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Next few weeks could heavily sway Blue Jays’ deadline plans: ‘It’s going to be an important stretch’

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Photo credit:Geoff Burke-USA TODAY Sports
Thomas Hall
1 month ago
It is beyond go time for the Toronto Blue Jays, as the struggling franchise enters a potential season-defining stretch of the 2024 season.
The Blue Jays came into Tuesday’s series opener against the Philadelphia Phillies losers in nine of their last 12, desperately needing to show a sense of urgency while facing the best team in baseball. Instead, they were outhit, outpitched and watched their manager get ejected for losing his composure over what he believed was a blown check swing call on Kyle Schwarber.
In the end, Toronto dropped the opener 10-1, falling to 16-20 on the year, while Philadelphia improved to an MLB-best 26-11. Only three AL clubs have a worse record than Canada’s lone MLB franchise, which sits last in the AL East: the Los Angeles Angels (13-23), Houston Astros (12-23) and Chicago White Sox (8-28).
While less than a quarter of the schedule has been completed, this team has dug itself a massive hole over its first 36 games — a hole they need to start climbing out of soon.
“We’re still in May, so right now, we’re talking about being closer and supporting each other more,” José Berríos — who allowed eight runs on seven hits and two walks while striking out seven Tuesday — told reporters post-game, including MLB.com’s Paul Casella. “Obviously, the record isn’t where we want it to be and we’re not playing the ball that we want, but we still have the opportunity.”
As miserable as things have been recently, they aren’t about to get any easier for a Blue Jays squad who’ll wrap up with the Phillies on Wednesday before returning home to host the red-hot Minnesota Twins, whose 12-game winning streak ended Sunday. Then, it’s off to Baltimore for three against the Orioles before they head back to Rogers Centre for a weekend set versus the Tampa Bay Rays.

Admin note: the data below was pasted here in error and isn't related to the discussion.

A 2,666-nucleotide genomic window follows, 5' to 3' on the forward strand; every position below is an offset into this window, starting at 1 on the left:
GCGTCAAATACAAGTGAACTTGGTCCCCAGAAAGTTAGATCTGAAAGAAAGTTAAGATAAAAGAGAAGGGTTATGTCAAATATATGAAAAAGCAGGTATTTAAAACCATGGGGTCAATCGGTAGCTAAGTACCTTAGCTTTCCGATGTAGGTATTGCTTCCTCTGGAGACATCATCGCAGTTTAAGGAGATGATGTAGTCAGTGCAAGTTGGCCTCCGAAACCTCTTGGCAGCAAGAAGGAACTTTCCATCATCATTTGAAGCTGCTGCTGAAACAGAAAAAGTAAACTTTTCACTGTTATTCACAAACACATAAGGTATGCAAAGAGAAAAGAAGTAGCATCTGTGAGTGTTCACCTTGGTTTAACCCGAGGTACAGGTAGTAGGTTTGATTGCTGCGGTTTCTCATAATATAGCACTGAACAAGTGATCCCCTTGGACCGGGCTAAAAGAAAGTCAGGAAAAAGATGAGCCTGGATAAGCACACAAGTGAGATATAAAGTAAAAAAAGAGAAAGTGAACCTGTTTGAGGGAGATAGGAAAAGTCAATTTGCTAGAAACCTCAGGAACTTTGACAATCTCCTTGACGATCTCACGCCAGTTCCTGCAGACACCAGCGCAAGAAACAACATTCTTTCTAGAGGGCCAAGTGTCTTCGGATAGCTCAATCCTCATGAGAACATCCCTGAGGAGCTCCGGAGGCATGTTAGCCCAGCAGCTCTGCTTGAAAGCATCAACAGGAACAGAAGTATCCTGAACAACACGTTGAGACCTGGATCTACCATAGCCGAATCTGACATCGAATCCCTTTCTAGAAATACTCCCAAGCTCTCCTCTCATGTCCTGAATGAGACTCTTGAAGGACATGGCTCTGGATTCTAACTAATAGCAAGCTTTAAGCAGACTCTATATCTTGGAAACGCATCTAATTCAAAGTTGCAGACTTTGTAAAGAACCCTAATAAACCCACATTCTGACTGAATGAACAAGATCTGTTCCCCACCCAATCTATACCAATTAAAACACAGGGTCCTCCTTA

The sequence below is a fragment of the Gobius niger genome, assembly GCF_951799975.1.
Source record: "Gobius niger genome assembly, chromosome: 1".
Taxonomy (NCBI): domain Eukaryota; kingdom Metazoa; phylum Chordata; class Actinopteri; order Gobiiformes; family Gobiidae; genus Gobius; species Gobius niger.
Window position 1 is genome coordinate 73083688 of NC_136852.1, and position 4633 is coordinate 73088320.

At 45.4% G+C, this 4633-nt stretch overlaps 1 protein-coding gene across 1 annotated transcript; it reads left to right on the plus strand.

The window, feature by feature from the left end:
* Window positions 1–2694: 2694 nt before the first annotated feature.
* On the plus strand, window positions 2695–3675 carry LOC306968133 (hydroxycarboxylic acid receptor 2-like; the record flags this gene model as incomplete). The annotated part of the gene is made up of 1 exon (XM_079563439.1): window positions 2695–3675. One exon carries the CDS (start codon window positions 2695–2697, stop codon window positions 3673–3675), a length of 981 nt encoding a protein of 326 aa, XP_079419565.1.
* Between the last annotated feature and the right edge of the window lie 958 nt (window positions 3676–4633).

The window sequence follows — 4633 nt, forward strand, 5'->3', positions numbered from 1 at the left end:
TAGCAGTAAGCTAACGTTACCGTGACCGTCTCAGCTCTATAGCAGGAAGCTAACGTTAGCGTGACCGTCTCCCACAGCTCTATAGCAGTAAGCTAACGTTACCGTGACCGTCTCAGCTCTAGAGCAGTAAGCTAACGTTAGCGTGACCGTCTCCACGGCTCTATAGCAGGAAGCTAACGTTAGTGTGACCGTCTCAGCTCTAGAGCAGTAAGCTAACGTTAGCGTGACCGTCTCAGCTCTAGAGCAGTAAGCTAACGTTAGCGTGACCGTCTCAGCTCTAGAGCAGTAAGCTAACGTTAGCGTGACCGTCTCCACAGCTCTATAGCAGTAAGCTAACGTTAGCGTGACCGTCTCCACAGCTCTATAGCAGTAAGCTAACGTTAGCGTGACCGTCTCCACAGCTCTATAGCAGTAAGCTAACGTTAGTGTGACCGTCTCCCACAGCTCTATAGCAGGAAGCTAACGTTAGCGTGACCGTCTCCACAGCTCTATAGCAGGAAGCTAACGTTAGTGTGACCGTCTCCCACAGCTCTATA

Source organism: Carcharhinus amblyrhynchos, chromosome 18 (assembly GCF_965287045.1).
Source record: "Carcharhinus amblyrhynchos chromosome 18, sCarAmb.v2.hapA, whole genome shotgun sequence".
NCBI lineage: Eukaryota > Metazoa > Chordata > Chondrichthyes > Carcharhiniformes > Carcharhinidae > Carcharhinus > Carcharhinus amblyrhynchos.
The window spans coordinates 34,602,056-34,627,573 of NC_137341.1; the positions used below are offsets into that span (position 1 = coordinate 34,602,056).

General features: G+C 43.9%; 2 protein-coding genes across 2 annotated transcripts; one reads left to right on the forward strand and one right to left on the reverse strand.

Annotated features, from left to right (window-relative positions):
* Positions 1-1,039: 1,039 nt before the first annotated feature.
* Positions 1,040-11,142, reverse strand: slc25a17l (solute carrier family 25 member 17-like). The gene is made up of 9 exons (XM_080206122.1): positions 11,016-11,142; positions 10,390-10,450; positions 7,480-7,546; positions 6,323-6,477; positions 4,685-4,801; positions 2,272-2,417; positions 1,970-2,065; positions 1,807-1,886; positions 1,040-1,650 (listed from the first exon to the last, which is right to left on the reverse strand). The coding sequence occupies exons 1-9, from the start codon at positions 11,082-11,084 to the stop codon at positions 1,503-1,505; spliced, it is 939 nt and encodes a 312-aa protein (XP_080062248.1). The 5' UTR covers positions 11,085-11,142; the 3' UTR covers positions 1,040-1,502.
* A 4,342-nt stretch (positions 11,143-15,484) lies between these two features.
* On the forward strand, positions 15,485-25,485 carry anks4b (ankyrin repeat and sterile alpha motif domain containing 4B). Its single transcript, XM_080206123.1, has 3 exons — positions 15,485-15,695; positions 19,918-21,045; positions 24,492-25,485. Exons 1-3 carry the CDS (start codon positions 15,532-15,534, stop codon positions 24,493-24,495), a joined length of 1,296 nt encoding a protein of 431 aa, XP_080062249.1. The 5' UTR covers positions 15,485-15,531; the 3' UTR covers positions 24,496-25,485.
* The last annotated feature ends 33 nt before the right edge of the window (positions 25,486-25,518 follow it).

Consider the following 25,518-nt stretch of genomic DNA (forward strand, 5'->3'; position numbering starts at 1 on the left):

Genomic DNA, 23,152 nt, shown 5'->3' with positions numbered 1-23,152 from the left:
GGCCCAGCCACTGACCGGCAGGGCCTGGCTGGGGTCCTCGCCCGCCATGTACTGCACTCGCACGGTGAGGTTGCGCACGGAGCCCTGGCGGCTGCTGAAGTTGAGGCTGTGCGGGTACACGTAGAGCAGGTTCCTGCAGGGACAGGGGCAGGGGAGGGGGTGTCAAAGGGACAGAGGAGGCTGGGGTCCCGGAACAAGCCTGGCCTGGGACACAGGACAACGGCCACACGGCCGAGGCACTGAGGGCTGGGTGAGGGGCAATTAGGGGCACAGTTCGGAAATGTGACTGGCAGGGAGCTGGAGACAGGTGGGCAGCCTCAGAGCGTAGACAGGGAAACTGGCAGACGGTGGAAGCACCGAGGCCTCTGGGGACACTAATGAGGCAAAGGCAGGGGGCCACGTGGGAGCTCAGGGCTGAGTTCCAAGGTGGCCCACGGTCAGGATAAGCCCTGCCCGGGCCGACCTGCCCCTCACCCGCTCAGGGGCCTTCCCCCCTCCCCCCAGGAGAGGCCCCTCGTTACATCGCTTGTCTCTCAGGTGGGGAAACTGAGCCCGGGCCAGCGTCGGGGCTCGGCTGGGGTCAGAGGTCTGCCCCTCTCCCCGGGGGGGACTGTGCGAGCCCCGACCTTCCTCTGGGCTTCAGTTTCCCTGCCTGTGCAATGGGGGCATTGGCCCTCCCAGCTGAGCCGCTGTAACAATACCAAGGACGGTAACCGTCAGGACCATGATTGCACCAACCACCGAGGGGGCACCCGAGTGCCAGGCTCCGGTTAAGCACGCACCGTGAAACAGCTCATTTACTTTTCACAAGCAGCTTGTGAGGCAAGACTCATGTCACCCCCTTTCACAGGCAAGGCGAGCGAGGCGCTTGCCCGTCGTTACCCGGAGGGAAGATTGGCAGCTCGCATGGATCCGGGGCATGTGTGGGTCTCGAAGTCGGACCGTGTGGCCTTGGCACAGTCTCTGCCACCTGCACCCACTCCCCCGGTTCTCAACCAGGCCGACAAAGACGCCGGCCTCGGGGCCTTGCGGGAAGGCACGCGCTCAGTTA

The schedule should become more favourable once that stretch through the AL East concludes, at least on paper, with two series scheduled against the White Sox and one with the Detroit Tigers. They’ll also begin a matchup versus the Pittsburgh Pirates as the calendar shifts from May to June.
As you can probably gather, a lot is riding on this team’s performance over the next few weeks. But if their situation doesn’t improve, general manager Ross Atkins could be forced to make several difficult decisions as we inch closer to the July 30 trade deadline.
“You’ve got to try to continue to put the season in kind of segments a little bit, and really — I’ve said it — the season doesn’t get any longer,” manager John Schneider said. “No matter who you’re playing, you’ve got to go out and try to do what you need to do to win. … It’s going to be an important stretch.”
Surging back into the playoff picture isn’t out of the question for Toronto, at least not yet, but the organization’s post-season odds have taken a substantial hit during this recent downward spiral.
The Blue Jays’ playoff odds peaked at 57.9 per cent on April 22, per FanGraphs, receiving a boost after a 5-3 victory over the Kansas City Royals. However, they’ve trended in the wrong direction since then, plummeting to 22.9 per cent following Tuesday’s 10-1 loss to the Phillies.
With three wild-card positions up for grabs, the chances of Toronto selling at the trade deadline still appear slim, although that belief is starting to waver as the losses continue to pile up. And there is that fast-approaching cliff regarding the club’s current competitive window.
Notable players set to hit free agency after this season include Yusei Kikuchi, Danny Jansen, Justin Turner, Yimi García and Trevor Richards. Then, of course, you have Bo Bichette and Vladimir Guerrero Jr. — a superstar duo that can become free agents after 2025, as will Chris Bassitt, Jordan Romano, Erik Swanson, Tim Mayza and many others.
The next wave of marquee free agents will come after ’26, including Kevin Gausman, George Springer, Daulton Varsho and Alejandro Kirk. José Berríos could join that group by exercising the opt-out clause in his seven-year, $131-million contract.
If the Blue Jays become sellers, it’s worth wondering how it could impact Atkins and Schneider’s futures with the organization beyond this season.
 

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